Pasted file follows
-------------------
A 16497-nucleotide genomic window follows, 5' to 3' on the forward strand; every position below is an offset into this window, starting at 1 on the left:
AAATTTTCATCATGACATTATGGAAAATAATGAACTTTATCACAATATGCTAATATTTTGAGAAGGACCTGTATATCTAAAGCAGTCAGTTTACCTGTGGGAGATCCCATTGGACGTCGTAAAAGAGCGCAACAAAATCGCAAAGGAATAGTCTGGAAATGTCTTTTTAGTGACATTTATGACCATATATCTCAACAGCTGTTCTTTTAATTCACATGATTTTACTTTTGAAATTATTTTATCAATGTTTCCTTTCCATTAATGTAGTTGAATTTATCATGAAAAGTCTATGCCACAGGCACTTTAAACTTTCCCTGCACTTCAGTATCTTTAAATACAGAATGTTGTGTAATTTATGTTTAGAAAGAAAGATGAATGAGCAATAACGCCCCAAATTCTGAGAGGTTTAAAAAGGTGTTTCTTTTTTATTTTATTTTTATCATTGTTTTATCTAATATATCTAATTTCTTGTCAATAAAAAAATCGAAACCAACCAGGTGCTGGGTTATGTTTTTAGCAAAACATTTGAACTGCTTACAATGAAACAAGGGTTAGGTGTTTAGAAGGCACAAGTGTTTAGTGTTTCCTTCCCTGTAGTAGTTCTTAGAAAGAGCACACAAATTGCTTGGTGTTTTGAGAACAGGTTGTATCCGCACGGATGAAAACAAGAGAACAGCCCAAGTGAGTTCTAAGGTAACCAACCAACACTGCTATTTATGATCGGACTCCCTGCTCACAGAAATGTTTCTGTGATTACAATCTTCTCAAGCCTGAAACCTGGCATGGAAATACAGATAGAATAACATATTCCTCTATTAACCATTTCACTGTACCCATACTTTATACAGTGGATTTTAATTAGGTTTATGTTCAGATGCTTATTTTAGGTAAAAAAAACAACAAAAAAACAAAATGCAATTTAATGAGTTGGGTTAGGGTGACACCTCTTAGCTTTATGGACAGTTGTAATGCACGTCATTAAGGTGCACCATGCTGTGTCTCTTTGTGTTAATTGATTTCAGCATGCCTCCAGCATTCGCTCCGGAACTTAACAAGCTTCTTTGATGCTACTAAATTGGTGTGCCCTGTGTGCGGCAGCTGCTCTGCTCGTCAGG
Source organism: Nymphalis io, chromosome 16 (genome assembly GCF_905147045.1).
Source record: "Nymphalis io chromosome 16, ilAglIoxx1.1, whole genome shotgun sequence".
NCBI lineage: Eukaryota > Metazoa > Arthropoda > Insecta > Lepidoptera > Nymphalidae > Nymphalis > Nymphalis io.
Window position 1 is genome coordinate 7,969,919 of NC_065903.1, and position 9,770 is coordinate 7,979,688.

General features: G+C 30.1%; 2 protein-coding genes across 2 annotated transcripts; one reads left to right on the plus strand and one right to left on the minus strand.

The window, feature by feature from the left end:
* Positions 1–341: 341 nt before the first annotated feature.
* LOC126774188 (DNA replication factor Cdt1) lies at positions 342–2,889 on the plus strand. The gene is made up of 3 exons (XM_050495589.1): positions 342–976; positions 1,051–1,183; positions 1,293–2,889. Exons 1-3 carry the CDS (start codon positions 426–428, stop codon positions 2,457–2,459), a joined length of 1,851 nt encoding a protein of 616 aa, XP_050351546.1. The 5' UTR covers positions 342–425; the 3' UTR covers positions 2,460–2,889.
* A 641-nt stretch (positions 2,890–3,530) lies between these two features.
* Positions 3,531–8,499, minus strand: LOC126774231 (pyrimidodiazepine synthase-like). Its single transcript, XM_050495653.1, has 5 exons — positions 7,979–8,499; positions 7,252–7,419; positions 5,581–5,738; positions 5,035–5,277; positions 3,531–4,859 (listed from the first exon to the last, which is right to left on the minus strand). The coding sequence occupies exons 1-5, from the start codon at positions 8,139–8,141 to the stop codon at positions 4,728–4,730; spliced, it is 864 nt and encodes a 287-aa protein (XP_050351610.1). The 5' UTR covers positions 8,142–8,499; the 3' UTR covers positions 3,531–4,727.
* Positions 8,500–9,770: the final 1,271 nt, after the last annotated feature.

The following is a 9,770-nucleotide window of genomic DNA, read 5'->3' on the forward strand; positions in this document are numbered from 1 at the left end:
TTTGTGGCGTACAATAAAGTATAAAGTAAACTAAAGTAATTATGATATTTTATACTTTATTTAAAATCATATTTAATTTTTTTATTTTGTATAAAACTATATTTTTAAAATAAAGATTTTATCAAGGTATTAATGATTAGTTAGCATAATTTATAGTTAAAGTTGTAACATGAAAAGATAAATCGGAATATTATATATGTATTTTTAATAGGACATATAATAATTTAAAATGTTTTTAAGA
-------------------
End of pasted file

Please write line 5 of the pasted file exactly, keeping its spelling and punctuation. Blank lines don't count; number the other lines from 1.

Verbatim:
NCBI lineage: Eukaryota > Metazoa > Arthropoda > Insecta > Lepidoptera > Nymphalidae > Nymphalis > Nymphalis io.